Prime Timers was founded by Woody Baldwin, a retired professor. Baldwin felt that older gay men needed social outlets within a community that catered almost exclusively to youth. The first Prime Timers meeting, held in Boston on August 15, 1987, attracted 42 men. Today Prime Timers has thousands of members and more than 50 chapters in North America, Europe and Australia.

According to Prime Timers’ web site (, “Prime Timers are older gay or bisexual men (and younger men who admire mature men) who enrich their social lives, engage in diverse activities, and enjoy opportunities and friendships with other Prime Timers throughout the world.”

Fort Lauderdale Prime Timers, South Florida’s leading Prime Timers chapter (there is also a chapter in the Palm Beaches) was organized in June, 2003. With 370 odd members, it is the second-largest Prime Timers chapter, second only to the one in Palm Springs, California.

Peter Gavigan, President of Fort Lauderdale Prime Timers, describes it as “a purely social group of gay men in the Fort Lauderdale area.” Unlike SAGE (Senior Action in a Gay Environment), which is philanthropic and even political in its outlook, Prime Timers “is a purely social organization; just an opportunity for elderly men to get together to have a good time, to keep everybody active in the community and hopefully maintain your health that way.”

Another obvious difference between SAGE and Prime Timers is that while SAGE has both male and female members Prime Timers is basically for men only.

“One of the nicest things about the group is that people join and get involved right away. If I saw there was somebody new [at a meeting] and he is by himself I would introduce myself and bring him over to a table where I know there are guys who are very outgoing and chatty and make him feel at home. And I tell the new members that the best way to meet people is to come to the luncheons, or to the dinners because then you are sitting at a table with a group of people and right away you have somebody to talk to. If you do that a couple of times they begin to recognize your face and your name and then you are in,” says Henry Penas, Secretary and Past President.  “So in the last two years most of the new members have gotten involved right away. They come to things, they get to be known, they get to know people and over the years a lot of lasting friendships develop.”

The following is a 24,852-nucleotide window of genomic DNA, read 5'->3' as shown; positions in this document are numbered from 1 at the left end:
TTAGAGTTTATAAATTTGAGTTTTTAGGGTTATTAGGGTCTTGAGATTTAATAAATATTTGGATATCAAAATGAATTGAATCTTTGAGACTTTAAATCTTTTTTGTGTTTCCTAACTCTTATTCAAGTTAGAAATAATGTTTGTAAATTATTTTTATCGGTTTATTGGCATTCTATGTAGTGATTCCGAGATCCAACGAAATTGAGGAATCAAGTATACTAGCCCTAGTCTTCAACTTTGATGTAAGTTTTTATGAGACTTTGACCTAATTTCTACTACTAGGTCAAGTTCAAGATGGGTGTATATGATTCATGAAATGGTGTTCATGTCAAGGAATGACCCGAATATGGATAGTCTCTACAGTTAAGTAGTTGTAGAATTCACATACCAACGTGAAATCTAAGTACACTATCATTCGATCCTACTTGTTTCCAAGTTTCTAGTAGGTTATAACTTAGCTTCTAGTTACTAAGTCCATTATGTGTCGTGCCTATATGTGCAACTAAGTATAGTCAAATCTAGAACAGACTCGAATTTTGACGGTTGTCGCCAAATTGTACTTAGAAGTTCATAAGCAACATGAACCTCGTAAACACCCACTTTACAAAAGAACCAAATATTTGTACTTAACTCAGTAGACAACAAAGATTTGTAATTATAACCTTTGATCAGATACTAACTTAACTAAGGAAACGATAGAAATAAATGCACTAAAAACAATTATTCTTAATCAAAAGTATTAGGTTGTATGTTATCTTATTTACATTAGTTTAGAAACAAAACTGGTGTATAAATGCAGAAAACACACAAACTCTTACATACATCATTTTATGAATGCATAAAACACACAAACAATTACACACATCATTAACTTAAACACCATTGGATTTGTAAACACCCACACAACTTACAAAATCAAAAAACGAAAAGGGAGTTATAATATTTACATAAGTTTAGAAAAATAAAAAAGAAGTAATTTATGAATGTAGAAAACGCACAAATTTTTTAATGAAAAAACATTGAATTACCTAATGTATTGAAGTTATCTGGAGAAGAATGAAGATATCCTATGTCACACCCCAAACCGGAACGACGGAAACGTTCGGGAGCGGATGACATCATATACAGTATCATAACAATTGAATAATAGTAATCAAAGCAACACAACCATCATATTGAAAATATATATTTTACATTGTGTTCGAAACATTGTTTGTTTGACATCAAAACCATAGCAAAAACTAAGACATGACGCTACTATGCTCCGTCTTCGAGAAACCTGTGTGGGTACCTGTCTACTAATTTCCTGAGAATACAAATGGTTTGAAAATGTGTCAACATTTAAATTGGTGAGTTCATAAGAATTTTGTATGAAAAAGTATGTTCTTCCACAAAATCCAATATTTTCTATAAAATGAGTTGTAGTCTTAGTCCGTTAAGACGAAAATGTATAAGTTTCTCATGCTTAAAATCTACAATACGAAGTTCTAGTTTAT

Fort Lauderdale Prime Timers meet on the first Sunday of the month, at 2 p.m., at the Pride Center at Equality Park (2040 North Dixie Highway, in Wilton Manors). More than one hundred men attended the February 3 meeting, which featured a presentation by Robert Boo, Executive Director of the Pride Center, and a potluck lunch.

But the monthly meetings are just the tip of the Prime Timers’ iceberg. According to Gavigan, “we have tennis on Monday, we do bowling on Wednesday, on Friday we do Bocce. We do dinner one or two times a month and we have lunches. We go to the movies. We go to the theater and to all sorts of other field trips and other activities.”

Other Prime Timers sponsored events include mixers at local bars, a Ballet Group, an Opera Group, and even a trip to the clothing optional beach at Haulover Park in North Miami.

Though Prime Timers want to have fun, they also have a social conscience. One of the Timers’ ongoing projects involves collecting soda can rings. The Ronald McDonald House, which provides accommodation for the families of hospitalized children, has a soda can tab recycling project. Every can tab received by the Ronald McDonald House is sent to a recycling company. The House gets between 37 and 40 cents per pound and the money is used to defray the expenses for the operation of the Ronald McDonald Houses. Prime Timers collect soda can rings for the Ronald McDonald House both from the soda cans that are consumed during Prime Timers events, or from soda can rings that members bring to club functions.

For more information about Fort Lauderdale Prime Timers visit

or write to Fort Lauderdale Prime Timers, PO Box 100666, Ft. Lauderdale, FL 33310. For more information about the Ronald McDonald House’s soda can tab recycling project, phone 305-547-5683.